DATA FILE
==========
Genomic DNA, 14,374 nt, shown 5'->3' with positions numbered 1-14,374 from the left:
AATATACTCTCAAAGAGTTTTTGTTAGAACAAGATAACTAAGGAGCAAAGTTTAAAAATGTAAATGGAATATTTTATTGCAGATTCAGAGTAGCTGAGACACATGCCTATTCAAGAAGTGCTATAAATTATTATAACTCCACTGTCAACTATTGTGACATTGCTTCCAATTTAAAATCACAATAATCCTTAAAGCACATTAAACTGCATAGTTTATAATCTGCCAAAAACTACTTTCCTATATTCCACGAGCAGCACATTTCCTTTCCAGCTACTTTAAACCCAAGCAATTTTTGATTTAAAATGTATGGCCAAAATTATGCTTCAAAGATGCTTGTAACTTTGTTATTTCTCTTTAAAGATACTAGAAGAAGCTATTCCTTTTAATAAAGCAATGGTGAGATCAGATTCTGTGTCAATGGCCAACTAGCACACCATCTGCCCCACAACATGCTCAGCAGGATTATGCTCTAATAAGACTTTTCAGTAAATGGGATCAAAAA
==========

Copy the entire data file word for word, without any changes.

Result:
Genomic DNA, 14,374 nt, shown 5'->3' with positions numbered 1-14,374 from the left:
AATATACTCTCAAAGAGTTTTTGTTAGAACAAGATAACTAAGGAGCAAAGTTTAAAAATGTAAATGGAATATTTTATTGCAGATTCAGAGTAGCTGAGACACATGCCTATTCAAGAAGTGCTATAAATTATTATAACTCCACTGTCAACTATTGTGACATTGCTTCCAATTTAAAATCACAATAATCCTTAAAGCACATTAAACTGCATAGTTTATAATCTGCCAAAAACTACTTTCCTATATTCCACGAGCAGCACATTTCCTTTCCAGCTACTTTAAACCCAAGCAATTTTTGATTTAAAATGTATGGCCAAAATTATGCTTCAAAGATGCTTGTAACTTTGTTATTTCTCTTTAAAGATACTAGAAGAAGCTATTCCTTTTAATAAAGCAATGGTGAGATCAGATTCTGTGTCAATGGCCAACTAGCACACCATCTGCCCCACAACATGCTCAGCAGGATTATGCTCTAATAAGACTTTTCAGTAAATGGGATCAAAAA